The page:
Greenleaf says it’s important to note that orgasmic disorder is not a purely genital issue. “The brain plays a large role in orgasmic disorder and many of the sexual dysfunctions. Anything that affects mental health can affect pelvic and sexual health,” she says.
She notes that mental health meds can interfere with orgasming or have negative side effects on sexual function.
“Though it’s true that you don’t have to have an erection to orgasm, many men find the emotional stress of erectile dysfunction distracting enough to prevent orgasm,” Greenleaf adds.
Queen says to consider whether you’re aroused enough during sex — and if not, why not? She says you might not feel turned on enough to fully enjoy sex due to:
- feeling conflicted, stressed, or coerced
- having a history of trauma
- hormonal issues
- insufficient activities to increase arousal
- not enough clitoral stimulation
- feeling pressured to orgasm within a certain timeframe
- fear of sex
“If the brain isn’t mentally stimulated, then you can do all you want to the genitals and nothing is going to work,” adds Greenleaf. “At the same time, if the brain is stimulated, touching the skin anywhere on the body can produce an orgasm.”
Queen also recommends thinking about whether you can reach orgasm under any circumstance. For example, can you orgasm during masturbation but not partnered sex? If so, you may need to engage in different sexual acts or better communicate your needs with your partner.
Managing or overcoming orgasmic disorder is possible. And finding help starts with talking about it.
Greenleaf says speaking with a healthcare professional can help to make sure you don’t have any underlying medical conditions that could be contributing to your inability to maintain or achieve orgasm.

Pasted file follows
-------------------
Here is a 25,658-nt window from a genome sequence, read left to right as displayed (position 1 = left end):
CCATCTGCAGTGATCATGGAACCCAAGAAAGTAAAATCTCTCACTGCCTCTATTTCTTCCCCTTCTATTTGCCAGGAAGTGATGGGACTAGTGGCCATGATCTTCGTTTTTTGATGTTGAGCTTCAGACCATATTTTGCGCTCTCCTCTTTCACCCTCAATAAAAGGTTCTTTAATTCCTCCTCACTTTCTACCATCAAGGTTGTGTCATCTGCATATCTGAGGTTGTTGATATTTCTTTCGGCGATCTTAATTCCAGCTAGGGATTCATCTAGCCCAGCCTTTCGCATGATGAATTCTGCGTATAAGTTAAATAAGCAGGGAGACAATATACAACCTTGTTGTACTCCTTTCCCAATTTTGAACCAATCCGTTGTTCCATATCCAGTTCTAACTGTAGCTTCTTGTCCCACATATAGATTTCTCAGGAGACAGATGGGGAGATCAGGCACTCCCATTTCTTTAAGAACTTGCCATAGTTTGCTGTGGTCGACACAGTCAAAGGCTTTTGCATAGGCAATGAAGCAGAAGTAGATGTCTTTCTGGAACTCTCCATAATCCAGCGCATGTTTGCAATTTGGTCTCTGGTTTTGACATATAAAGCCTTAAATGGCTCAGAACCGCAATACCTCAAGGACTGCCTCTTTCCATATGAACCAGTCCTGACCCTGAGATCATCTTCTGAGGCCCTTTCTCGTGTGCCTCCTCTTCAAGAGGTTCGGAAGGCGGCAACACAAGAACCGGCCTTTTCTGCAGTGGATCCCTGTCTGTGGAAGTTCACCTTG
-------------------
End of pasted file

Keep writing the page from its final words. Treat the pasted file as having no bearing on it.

Consider seeing any of the following experts:
You can also talk with a friend, partner, or counselor.
“Sometimes people are shy, embarrassed, or shameful about sexual health concerns,” says Greenleaf. “There’s no judgment. This is a natural part of life and we’re here to help.”
You could also try these strategies to increase your chances of achieving orgasm:
- better manage your stress
- strengthen your pelvic floor muscles with kegels or reverse kegels
- increase your sex education
- engage in masturbation to better understand your wants and needs
- expand your view of pleasure, broadening from orgasm as your sexual goal
- try regenerative medicine therapies like red light therapy,
shockwave therapy, platelet rich plasma
Greenleaf reminds that you’re enough, whether or not you reach orgasm.
“This is just your body telling you that there’s something you need to look into,” she says. “This is not a race, and it’s not a measurement of success or failure.”
“Our bodies are different, and sometimes orgasm issues are a signal to get care or diagnosis. But also, it’s a sign to get more information about sex,” adds Queen.
Orgasmic disorder is a common sexual dysfunction among all people. Symptoms typically include difficulty reaching or maintaining orgasm during sexual activity.
There are many contributing factors and causes of female orgasmic disorder and erectile disorder. If you face challenges while orgasming during solo or partnered sex for any reason, consider seeing a sexual health professional or therapist who specializes in sexual dysfunctions.
You can heal from any challenges you face living with orgasmic disorder. In the meantime, you can try shifting your focus from achieving orgasm to pleasure in general. Reframing your thinking can lead to more fulfilling sexual experiences, whether or not you reach climax during sex.